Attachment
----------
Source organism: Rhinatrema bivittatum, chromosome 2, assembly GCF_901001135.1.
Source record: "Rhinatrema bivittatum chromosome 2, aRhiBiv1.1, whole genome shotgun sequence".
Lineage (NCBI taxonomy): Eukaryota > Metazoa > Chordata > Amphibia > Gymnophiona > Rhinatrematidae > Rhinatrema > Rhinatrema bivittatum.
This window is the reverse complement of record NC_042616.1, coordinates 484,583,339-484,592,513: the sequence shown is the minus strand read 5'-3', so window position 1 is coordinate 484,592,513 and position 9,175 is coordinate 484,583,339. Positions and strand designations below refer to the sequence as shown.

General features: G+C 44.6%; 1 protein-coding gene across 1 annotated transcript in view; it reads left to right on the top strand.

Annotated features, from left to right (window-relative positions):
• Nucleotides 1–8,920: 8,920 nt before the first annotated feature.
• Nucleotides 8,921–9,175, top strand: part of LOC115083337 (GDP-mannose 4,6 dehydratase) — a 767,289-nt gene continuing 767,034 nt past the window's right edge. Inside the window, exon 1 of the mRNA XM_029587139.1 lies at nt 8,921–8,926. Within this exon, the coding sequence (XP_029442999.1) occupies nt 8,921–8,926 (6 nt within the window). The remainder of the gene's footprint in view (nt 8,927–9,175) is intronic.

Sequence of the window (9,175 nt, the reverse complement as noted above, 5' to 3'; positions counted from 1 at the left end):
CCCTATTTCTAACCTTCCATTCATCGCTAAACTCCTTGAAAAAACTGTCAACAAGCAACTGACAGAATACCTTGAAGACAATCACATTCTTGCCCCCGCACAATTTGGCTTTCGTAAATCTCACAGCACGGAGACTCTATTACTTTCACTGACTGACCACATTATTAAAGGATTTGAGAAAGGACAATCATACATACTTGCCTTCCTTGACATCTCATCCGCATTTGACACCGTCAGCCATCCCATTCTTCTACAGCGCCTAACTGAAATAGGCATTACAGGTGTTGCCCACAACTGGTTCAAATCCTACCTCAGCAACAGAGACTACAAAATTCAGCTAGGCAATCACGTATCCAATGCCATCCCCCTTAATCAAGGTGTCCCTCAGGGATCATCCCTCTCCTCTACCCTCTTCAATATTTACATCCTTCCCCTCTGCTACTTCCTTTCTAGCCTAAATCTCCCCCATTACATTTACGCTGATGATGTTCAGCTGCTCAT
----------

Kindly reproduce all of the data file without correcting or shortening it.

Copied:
Source organism: Rhinatrema bivittatum, chromosome 2, assembly GCF_901001135.1.
Source record: "Rhinatrema bivittatum chromosome 2, aRhiBiv1.1, whole genome shotgun sequence".
Lineage (NCBI taxonomy): Eukaryota > Metazoa > Chordata > Amphibia > Gymnophiona > Rhinatrematidae > Rhinatrema > Rhinatrema bivittatum.
This window is the reverse complement of record NC_042616.1, coordinates 484,583,339-484,592,513: the sequence shown is the minus strand read 5'-3', so window position 1 is coordinate 484,592,513 and position 9,175 is coordinate 484,583,339. Positions and strand designations below refer to the sequence as shown.

General features: G+C 44.6%; 1 protein-coding gene across 1 annotated transcript in view; it reads left to right on the top strand.

Annotated features, from left to right (window-relative positions):
• Nucleotides 1–8,920: 8,920 nt before the first annotated feature.
• Nucleotides 8,921–9,175, top strand: part of LOC115083337 (GDP-mannose 4,6 dehydratase) — a 767,289-nt gene continuing 767,034 nt past the window's right edge. Inside the window, exon 1 of the mRNA XM_029587139.1 lies at nt 8,921–8,926. Within this exon, the coding sequence (XP_029442999.1) occupies nt 8,921–8,926 (6 nt within the window). The remainder of the gene's footprint in view (nt 8,927–9,175) is intronic.

Sequence of the window (9,175 nt, the reverse complement as noted above, 5' to 3'; positions counted from 1 at the left end):
CCCTATTTCTAACCTTCCATTCATCGCTAAACTCCTTGAAAAAACTGTCAACAAGCAACTGACAGAATACCTTGAAGACAATCACATTCTTGCCCCCGCACAATTTGGCTTTCGTAAATCTCACAGCACGGAGACTCTATTACTTTCACTGACTGACCACATTATTAAAGGATTTGAGAAAGGACAATCATACATACTTGCCTTCCTTGACATCTCATCCGCATTTGACACCGTCAGCCATCCCATTCTTCTACAGCGCCTAACTGAAATAGGCATTACAGGTGTTGCCCACAACTGGTTCAAATCCTACCTCAGCAACAGAGACTACAAAATTCAGCTAGGCAATCACGTATCCAATGCCATCCCCCTTAATCAAGGTGTCCCTCAGGGATCATCCCTCTCCTCTACCCTCTTCAATATTTACATCCTTCCCCTCTGCTACTTCCTTTCTAGCCTAAATCTCCCCCATTACATTTACGCTGATGATGTTCAGCTGCTCAT